The India that Plastics News saw during the Plastindia 2006 trade show was a place of emerging change and great contradictions, socially and in the plastics industry.
Spending 10 days in New Delhi provided me with an eye-opening introduction to this nation of more than a billion people. The toughest impression I took away from the trip, my first to Asia, was that we in the United States have no idea how high our standard of living is. No idea whatsoever. What many of us envision as poverty is miles distant from certain living conditions we saw during our brief visit to one of India's most developed regions.
Yet at the same time, there were more than 1,000 exhibitors at the show - and more requests for exhibition space than space available, leading to some exhibitors being housed in large tents next to the halls.
Let's say that, essentially, it's going to be difficult not to make money in plastics in India for at least the next decade.
India's middle-class population today is between 300 million and 500 million people - compared with a total U.S. population of just under 300 million. And an estimated 300 million Indians today live in poverty - Indian poverty, not Western-world poverty. During the next 10 years, the Indian government hopes to move about 100 million of this group into the middle class. (Being middle class in India is defined as making more than 150 rupees, or about $4, a day.)
Think about what those numbers mean: possibly 100 million new customers, people who had been living meal-to-meal but now have a little money to spend. If just half of that goal is met ... consider what any North American firm would do to gain 50 million new customers.
Take the case of Sunrise Containers Ltd., a Mumbai, India-based blow molder. The firm makes PET pharmaceutical containers and preforms. In the first six weeks of 2006, Sunrise doubled its number of production plants to six. If a population that cannot afford health care suddenly can afford health care, however minimal, how many pill bottles will be needed? Tens of millions? Hundreds of millions?
Add to that the fact that India's primary resin supplier, Reliance Industries Ltd. of Mumbai, is viewed by many as a great benefactor - one show-goer described it as the General Motors of the U.S. in the 1950s - and it makes the Indian plastics movement even more convincing. Basic conversions to plastic from glass, metal and wood are ongoing. The nation is a messy network of 15,000-20,000 mostly small processors, but Reliance somehow makes it all work.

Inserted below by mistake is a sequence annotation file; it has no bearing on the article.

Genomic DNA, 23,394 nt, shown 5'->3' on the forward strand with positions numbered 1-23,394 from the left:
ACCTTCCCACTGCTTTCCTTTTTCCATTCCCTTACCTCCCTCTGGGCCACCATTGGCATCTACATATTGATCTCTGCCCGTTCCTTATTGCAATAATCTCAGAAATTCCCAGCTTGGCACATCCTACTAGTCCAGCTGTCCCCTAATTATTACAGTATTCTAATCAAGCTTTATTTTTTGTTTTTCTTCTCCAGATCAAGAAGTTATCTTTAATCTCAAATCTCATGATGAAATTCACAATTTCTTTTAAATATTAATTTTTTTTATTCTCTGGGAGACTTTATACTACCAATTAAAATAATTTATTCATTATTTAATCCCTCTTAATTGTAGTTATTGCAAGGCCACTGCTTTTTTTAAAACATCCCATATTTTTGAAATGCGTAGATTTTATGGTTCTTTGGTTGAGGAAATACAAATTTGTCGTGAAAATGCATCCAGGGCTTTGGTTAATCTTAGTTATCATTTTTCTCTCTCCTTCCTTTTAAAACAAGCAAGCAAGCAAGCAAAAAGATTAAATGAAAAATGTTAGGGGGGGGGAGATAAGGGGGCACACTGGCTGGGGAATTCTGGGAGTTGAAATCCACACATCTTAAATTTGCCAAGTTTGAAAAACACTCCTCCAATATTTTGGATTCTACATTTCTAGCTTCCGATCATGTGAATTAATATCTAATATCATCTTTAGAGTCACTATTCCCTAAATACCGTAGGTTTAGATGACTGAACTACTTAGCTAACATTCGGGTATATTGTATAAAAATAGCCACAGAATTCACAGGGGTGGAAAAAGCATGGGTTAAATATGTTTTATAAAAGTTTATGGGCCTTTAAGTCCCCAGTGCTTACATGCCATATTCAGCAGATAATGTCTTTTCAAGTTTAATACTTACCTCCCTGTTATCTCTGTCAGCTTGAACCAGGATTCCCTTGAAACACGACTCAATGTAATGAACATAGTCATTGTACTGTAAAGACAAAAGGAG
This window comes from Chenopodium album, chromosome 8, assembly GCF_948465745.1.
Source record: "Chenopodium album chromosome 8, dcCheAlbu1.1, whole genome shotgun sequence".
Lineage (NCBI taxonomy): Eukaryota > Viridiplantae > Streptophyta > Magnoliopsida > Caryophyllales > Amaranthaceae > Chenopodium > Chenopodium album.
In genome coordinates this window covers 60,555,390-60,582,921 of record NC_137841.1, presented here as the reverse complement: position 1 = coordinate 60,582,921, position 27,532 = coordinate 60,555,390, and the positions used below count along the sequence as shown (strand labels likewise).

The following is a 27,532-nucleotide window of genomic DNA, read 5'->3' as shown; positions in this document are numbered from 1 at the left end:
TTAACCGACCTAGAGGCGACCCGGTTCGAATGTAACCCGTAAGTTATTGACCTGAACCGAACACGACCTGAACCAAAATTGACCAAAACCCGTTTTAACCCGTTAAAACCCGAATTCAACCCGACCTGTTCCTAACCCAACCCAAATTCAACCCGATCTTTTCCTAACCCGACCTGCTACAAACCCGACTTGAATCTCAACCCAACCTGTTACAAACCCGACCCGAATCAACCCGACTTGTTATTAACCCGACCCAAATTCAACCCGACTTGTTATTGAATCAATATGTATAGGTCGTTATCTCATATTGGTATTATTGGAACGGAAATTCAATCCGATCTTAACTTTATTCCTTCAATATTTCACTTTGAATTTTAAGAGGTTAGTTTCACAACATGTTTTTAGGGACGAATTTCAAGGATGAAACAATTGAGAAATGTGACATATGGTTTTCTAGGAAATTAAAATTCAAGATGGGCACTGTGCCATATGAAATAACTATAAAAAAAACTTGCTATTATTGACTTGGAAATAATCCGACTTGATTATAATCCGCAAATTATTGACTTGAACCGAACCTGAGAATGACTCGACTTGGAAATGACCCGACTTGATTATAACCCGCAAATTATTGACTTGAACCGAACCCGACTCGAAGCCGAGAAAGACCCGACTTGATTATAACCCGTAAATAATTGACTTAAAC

Messy, unfortunately, is a word that applies to many aspects of Indian life, especially when observed from a Western perspective. Americans simply aren't used to seeing children forage through garbage or being approached by beggars holding infants, especially not while attending an international trade show. I have to believe - and hope - that conditions there are better now than they were 10 years ago, but it's still hard to comprehend.
There again lie more contradictions. Gleaming new hotels, office buildings and restaurants are being built. Most of the people are friendly. The food is tantalizing. The ease with which English speakers can communicate - a legacy of India's days as a British colony - is a big advantage.
Can the whole thing fall apart in spite of an economic growth rate of 8 percent? The odds seem to be against a meltdown.
The media spotlight has fallen on India in recent weeks: as the hot topic of the World Economic Forum in Davos, Switzerland; as a cover story in Newsweek; as visited by President Bush. And it's clear the country's population is getting a taste of modern living and wants more.
However, for international plastics and chemical firms, as well as the nation's own processors, doing business in India appears to be a matter of living with paradox.
Frank Esposito is an Akron-based staff reporter for Plastics News.